As for the singers, I’ve heard memorable performances in the past from all of the leads, and on paper I thought this production had the strongest cast this season, with the possible exception of the upcoming Ariodante. My major complaint about the conducting of Runnicles is that I feel he has a tendency to cover the singers, and I thought a lot of that was going on that night. The men came off better. Burden is sympathetic, thoughtful, and expressive as Tom. Morris has the right slightly overpowering and menacing quality as Shadow (and it adds an extra frisson to hear a famous Wotan singing that “he alone is free / Who chooses what to will, and wills / his choice as destiny”). Laura Aiken, so celestially memorable as the Angel in St Francois that I’ve loved her ever since, was a beautiful Anne but perhaps a bit underpowered. Graves has plenty of Baba’s glam theatricality and grandeur, but I thought she missed some of her heart. Baba is really the only character who changes through the action – Anne’s role of course is to be steadfast; Tom’s circumstances change, but his personality doesn’t; and the Devil (or the spirit of eternal negation, to emphasize the Faustian) stays in his element the whole time (though I once sat next to a man who didn’t realize until two and a half acts had passed that “Nick Shadow” was a devil). So it’s a shame to shortchange Baba’s wise and kind advice to Anne.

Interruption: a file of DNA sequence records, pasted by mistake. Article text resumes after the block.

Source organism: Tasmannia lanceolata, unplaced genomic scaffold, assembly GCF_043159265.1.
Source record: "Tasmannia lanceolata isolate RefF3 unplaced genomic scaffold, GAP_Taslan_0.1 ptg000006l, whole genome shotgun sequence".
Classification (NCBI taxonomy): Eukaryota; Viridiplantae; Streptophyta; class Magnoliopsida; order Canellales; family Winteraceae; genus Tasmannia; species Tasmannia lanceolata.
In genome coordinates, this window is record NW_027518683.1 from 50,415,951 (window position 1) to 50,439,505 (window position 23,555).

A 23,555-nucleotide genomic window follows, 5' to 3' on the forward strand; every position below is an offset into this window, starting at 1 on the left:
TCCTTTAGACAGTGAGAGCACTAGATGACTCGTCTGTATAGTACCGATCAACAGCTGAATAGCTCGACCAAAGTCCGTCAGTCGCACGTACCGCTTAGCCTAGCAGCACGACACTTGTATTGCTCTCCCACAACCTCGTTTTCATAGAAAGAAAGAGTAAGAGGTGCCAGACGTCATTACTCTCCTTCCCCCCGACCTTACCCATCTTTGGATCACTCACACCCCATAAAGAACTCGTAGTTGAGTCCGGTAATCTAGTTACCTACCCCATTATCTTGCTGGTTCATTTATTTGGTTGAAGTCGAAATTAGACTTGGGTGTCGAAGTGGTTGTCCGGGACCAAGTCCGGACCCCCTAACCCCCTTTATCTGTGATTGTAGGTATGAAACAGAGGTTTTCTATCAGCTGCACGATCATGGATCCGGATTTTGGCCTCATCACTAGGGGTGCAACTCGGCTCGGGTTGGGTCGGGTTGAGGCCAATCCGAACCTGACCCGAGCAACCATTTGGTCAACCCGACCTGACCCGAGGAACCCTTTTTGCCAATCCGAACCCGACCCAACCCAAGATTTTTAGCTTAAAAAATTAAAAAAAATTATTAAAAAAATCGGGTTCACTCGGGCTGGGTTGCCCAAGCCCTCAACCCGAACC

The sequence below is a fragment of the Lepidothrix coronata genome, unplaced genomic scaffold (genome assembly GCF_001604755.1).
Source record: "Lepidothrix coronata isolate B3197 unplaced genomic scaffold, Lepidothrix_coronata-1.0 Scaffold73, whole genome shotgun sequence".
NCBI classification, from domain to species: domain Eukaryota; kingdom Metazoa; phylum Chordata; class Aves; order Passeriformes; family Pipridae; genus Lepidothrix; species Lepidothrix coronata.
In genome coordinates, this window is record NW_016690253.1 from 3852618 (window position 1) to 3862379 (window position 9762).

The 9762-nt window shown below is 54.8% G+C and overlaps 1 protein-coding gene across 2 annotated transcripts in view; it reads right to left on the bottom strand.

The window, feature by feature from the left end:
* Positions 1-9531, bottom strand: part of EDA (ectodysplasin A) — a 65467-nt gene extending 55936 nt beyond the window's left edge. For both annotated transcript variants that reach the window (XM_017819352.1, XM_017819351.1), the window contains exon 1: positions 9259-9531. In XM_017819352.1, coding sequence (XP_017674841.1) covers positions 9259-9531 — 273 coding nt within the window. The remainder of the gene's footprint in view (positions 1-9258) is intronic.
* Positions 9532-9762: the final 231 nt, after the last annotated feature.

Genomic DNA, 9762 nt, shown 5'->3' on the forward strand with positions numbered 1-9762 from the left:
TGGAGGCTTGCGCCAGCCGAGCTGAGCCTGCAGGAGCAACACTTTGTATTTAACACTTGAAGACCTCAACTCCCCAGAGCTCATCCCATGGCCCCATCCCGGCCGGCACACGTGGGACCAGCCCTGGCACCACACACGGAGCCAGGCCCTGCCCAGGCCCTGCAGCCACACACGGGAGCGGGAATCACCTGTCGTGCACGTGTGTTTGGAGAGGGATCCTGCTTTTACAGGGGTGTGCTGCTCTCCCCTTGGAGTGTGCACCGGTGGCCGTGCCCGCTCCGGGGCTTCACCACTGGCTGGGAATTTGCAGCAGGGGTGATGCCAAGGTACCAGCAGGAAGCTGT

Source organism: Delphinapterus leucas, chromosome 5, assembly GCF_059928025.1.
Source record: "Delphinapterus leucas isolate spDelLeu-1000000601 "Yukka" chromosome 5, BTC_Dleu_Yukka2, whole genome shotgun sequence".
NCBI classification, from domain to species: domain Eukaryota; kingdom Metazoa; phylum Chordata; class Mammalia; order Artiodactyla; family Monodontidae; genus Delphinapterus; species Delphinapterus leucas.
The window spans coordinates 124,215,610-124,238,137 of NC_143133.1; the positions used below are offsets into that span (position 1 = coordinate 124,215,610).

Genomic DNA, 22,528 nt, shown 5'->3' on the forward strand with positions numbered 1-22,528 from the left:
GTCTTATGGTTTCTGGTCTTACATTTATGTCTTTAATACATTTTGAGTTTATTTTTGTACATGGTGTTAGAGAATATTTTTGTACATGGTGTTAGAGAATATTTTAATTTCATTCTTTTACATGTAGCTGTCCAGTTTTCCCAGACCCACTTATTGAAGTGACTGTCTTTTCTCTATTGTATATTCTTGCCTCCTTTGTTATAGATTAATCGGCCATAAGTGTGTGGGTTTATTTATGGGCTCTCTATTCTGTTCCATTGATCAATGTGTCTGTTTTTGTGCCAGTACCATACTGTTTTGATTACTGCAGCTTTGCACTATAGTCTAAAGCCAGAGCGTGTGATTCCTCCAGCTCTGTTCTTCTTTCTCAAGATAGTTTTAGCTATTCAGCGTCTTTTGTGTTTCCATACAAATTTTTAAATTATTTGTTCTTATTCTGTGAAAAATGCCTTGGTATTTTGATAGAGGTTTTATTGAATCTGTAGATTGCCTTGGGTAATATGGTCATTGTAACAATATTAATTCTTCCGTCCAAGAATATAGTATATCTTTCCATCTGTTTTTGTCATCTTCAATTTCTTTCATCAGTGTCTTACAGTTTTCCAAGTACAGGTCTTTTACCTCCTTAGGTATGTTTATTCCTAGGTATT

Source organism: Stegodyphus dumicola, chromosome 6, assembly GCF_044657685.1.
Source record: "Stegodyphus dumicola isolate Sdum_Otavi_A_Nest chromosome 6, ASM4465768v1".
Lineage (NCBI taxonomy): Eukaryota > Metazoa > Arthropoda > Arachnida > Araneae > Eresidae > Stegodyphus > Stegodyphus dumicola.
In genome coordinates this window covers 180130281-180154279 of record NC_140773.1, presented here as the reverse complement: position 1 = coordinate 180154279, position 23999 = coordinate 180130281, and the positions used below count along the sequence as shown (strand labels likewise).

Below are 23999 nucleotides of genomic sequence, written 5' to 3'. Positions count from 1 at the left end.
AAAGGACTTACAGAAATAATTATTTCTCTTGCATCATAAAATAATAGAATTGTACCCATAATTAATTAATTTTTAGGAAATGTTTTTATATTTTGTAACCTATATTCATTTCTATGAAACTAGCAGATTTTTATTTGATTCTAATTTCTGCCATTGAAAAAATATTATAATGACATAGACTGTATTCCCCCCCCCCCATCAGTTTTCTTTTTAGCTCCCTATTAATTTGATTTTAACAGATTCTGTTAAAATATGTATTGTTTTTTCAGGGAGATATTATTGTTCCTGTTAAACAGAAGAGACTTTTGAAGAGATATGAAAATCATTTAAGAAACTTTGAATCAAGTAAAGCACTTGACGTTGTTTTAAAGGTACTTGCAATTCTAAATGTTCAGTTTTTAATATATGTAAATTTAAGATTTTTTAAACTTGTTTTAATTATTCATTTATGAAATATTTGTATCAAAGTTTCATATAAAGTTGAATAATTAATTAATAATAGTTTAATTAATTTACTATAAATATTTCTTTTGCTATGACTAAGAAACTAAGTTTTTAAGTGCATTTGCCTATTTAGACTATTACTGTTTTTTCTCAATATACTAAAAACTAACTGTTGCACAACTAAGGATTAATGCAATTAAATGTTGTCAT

I went in wanting to love it. I was disappointed. That’s why they play the games, I guess.